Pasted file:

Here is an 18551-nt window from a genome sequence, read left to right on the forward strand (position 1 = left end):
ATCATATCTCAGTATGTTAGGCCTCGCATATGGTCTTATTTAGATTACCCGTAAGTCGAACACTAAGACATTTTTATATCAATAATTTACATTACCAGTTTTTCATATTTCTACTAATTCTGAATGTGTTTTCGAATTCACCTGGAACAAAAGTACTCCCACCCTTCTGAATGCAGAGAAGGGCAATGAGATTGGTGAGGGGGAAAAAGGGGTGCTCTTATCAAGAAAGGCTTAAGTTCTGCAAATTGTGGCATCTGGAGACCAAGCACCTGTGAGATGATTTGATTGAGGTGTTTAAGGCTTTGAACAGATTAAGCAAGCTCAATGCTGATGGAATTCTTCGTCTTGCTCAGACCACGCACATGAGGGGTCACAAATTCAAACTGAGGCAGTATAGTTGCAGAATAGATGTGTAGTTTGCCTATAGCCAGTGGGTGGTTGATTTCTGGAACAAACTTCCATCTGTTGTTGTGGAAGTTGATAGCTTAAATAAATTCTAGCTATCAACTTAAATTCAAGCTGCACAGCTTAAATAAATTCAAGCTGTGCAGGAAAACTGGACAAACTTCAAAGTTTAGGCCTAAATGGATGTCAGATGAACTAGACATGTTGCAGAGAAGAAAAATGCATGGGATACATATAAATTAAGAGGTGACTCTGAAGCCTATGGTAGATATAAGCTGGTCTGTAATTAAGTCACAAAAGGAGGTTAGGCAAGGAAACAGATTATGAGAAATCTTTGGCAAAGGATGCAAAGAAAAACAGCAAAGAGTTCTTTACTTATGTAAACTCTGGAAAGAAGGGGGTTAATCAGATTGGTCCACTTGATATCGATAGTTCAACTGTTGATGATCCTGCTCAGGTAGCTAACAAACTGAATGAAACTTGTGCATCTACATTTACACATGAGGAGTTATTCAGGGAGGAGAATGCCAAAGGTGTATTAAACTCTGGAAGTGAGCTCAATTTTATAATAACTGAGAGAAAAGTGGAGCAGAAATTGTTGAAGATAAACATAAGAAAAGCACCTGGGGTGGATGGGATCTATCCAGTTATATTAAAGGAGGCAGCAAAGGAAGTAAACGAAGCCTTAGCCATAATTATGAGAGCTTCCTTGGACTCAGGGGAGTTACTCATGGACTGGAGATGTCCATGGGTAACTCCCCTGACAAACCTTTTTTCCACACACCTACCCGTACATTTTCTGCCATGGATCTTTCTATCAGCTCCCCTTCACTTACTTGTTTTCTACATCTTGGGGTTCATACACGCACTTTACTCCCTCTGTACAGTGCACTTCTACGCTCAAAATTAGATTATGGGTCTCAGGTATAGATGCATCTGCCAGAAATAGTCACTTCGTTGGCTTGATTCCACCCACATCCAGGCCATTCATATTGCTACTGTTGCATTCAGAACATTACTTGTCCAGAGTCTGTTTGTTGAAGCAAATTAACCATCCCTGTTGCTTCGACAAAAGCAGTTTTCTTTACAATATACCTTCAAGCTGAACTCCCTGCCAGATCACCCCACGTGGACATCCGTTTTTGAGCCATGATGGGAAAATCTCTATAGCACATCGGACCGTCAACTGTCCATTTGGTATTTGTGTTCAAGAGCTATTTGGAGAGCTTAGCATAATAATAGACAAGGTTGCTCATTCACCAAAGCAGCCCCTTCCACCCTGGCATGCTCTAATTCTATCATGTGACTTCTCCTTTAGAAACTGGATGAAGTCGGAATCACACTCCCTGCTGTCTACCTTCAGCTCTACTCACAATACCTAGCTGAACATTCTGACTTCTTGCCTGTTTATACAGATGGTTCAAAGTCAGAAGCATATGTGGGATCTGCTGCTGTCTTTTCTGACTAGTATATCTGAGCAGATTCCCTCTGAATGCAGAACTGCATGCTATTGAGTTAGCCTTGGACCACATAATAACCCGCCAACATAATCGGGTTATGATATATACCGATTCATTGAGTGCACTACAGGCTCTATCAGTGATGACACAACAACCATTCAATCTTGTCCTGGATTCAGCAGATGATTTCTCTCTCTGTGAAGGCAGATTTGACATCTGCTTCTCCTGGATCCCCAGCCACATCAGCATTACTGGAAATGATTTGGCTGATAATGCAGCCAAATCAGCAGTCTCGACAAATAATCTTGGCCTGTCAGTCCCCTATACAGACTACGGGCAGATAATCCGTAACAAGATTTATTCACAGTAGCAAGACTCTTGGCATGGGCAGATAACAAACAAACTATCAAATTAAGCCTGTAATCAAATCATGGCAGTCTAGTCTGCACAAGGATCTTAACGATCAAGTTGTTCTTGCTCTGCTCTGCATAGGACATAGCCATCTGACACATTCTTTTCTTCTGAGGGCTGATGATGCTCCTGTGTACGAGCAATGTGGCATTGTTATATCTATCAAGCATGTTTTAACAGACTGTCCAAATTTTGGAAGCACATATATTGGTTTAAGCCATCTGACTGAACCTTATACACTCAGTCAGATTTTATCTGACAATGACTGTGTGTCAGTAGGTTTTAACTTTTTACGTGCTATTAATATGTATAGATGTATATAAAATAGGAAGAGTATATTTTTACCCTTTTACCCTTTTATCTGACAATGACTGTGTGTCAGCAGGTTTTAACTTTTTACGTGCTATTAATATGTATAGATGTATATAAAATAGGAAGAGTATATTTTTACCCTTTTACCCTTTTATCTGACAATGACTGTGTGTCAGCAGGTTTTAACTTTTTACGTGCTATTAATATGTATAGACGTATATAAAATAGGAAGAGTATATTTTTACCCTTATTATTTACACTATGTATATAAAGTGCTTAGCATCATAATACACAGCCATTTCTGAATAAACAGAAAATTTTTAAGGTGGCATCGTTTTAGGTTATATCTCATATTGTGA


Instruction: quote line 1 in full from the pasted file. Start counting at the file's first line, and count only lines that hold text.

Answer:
Here is an 18551-nt window from a genome sequence, read left to right on the forward strand (position 1 = left end):